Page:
Letter to the Editor: Careers as commitment
Even though the contract negotiations are barely over, it seems like they ended long ago. After all, a lot has happened recently. There was the unfortunate accident last Monday and now registration season is in full swing. This is the nature of the world: Something big happens only to be pushed aside by the next big thing.
But I want to return to the negotiations for a brief moment. I was on the AAUP negotiating team, and I loved the experience for many reasons. One such reason was that I learned of YikYak, which gave me insight into the mind of the student body. A rough thematic analysis provided the following results: Dr. Gishlick is hilarious, freshmen do dumb things on the weekend, and apparently there are not enough drinking fountains on campus because everyone is thirsty.
But, in all seriousness, the negotiations affected students. Some wanted a break, some knew exactly what was going on, and some were confused by what was happening. There were even some that were legitimately scared of the “s-word,” which no one wanted. No matter where you are on this list, I hope that you, the students, see the value in what the professors have been through.
We are more than just a bunch of folks who love making your lives miserable with constant demands of reading, finding sources, and putting away your phones. We are just regular people with jobs that we love.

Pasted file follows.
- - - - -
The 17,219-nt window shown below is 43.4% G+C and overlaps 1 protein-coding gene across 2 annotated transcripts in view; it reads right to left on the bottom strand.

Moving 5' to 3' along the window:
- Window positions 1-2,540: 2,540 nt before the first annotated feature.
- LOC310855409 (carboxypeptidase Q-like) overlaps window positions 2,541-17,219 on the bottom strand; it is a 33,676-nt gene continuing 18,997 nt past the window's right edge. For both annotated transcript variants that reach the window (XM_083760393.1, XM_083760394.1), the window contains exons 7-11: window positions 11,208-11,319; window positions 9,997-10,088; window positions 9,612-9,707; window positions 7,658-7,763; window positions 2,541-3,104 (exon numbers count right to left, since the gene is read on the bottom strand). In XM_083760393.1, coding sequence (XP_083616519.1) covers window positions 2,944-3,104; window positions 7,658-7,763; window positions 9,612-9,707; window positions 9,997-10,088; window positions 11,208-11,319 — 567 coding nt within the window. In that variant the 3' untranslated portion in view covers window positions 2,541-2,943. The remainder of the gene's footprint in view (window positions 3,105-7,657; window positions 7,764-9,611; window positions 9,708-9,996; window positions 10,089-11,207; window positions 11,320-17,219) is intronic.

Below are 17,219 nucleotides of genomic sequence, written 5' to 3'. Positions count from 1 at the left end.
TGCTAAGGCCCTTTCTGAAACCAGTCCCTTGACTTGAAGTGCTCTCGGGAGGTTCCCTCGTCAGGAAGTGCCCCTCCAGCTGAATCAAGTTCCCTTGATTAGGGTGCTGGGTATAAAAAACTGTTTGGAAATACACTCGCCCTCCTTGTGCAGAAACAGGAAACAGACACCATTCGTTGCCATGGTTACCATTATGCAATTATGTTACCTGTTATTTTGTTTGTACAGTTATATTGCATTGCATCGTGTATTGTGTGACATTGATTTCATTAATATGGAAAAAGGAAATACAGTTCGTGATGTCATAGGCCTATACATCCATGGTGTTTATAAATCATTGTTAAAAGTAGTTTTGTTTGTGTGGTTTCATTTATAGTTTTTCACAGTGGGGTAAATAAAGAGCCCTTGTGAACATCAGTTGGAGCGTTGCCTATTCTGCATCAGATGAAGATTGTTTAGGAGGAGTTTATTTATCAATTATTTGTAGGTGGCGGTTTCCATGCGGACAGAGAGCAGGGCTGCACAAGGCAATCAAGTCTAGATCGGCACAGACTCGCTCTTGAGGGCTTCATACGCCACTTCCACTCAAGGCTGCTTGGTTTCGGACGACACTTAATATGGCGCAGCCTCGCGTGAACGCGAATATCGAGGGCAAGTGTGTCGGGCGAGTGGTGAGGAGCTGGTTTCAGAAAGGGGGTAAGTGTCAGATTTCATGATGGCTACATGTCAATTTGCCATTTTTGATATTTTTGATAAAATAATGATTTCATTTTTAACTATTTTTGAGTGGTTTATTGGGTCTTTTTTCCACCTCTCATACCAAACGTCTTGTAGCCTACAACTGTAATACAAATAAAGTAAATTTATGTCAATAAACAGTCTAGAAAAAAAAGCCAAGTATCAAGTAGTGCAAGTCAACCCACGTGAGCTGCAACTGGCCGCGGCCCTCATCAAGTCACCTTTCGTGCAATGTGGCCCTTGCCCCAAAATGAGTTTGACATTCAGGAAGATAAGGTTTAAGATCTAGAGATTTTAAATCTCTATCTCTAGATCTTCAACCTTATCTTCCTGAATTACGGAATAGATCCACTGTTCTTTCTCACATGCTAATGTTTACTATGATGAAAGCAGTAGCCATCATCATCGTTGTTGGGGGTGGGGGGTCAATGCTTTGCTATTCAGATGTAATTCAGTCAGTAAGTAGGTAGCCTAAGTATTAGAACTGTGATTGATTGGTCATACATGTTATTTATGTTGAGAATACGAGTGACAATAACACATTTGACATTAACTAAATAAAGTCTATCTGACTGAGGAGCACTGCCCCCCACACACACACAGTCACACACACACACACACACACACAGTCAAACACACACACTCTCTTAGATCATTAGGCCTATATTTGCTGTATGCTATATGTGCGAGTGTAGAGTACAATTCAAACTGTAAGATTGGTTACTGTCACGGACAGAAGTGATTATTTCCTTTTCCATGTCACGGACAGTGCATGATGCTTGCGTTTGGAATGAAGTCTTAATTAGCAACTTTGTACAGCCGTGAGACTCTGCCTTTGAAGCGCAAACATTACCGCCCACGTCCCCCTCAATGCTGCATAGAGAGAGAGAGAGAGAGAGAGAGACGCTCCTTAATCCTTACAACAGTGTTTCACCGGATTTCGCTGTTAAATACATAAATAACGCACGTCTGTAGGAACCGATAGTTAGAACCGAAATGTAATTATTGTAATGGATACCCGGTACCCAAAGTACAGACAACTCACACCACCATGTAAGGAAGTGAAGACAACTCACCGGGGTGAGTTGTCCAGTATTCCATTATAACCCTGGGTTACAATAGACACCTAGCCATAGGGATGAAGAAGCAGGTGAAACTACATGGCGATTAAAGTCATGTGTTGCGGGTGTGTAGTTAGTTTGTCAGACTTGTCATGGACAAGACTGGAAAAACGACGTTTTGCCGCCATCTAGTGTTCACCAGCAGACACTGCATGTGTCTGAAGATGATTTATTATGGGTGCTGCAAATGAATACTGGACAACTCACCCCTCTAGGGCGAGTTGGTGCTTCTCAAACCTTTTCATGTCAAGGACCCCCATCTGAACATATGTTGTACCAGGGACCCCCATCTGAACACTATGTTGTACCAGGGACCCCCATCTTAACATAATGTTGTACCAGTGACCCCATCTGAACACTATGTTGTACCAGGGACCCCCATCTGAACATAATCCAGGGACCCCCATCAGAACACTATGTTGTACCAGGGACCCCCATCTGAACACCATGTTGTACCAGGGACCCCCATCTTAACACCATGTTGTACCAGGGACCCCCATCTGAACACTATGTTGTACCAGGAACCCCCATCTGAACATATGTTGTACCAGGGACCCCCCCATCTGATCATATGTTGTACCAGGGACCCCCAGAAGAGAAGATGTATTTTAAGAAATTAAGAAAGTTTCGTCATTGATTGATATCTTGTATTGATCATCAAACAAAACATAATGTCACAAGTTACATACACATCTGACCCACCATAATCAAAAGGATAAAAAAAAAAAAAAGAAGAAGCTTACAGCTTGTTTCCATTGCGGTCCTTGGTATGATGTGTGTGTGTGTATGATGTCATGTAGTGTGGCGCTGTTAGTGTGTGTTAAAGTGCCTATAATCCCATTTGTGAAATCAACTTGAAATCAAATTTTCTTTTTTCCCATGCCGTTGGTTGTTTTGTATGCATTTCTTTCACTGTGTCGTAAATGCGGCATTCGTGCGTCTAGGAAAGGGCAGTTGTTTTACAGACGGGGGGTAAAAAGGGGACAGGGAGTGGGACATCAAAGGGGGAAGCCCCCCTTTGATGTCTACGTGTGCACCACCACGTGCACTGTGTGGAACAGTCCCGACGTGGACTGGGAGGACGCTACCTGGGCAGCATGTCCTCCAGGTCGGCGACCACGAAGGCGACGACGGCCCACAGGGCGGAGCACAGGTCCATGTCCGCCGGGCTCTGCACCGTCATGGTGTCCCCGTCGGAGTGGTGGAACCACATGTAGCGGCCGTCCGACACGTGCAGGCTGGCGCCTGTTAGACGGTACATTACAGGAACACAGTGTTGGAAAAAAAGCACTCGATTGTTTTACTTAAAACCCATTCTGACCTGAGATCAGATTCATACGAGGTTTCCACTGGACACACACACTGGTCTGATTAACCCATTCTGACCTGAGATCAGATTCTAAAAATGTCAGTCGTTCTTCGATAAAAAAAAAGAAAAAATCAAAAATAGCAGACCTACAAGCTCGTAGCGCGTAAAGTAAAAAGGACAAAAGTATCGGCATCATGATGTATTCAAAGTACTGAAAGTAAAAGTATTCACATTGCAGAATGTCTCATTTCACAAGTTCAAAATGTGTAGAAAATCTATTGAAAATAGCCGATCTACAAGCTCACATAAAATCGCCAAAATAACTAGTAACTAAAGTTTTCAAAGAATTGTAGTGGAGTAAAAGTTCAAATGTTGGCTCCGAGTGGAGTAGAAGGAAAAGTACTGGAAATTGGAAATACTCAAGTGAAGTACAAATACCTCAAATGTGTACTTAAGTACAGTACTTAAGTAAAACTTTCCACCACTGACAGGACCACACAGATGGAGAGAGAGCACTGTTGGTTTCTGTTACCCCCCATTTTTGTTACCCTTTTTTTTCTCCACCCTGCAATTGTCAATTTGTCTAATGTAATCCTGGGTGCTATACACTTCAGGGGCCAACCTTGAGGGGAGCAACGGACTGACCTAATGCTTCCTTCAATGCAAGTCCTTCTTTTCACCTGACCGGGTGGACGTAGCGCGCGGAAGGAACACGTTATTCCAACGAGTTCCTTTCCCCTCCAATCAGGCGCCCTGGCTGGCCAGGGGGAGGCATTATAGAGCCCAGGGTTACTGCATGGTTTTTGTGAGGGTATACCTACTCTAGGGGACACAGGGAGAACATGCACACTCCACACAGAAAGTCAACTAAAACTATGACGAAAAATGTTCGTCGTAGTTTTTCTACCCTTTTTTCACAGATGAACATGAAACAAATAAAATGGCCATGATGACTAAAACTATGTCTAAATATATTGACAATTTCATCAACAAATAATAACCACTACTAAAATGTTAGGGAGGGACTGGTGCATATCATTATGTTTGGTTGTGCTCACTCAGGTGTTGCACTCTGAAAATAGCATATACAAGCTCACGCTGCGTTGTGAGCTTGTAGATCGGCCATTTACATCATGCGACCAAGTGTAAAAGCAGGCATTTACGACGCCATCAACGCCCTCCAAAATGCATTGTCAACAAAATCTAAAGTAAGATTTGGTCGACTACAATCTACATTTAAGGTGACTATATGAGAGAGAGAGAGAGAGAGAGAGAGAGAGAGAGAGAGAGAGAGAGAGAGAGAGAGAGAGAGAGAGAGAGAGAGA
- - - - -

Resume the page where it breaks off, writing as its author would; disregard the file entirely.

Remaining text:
We love our jobs because we have a say in what goes on at Rider. The very fact that you’re attending Rider is because of the decisions and input faculty have had about the curricula and the courses we teach. But teaching does not just happen in the classroom. I’m convinced that learning happens in and outside the formal classroom environment, and I’m not talking about field trips. There is something to be learned from the faculty during the negotiations and I hope every student remembers this lesson.
Even though it might seem like ancient news to you now, I hope you, the students, see what can happen when people are committed to their jobs and are committed to making them better. I hope that one day each of you will have a great job in which you are free to speak your mind to influence what goes on around you.
I will not lie to you: It will not always be fun. There are some folks who will be unhappy with you if you choose to speak up. But don’t focus on them. There will always be negative people who want to weigh you down. Focus on doing what you believe is right. Stick to your principles, and great things can happen.
If you can do this, you’ll be happy and realize that your job is not an obligation; it’s an opportunity to do great things. I have that here. I hope you have it wherever you end up.
-Dr. David R. Dewberry
Member of the AAUP negotiating team
Printed in the 10/22/14 issue.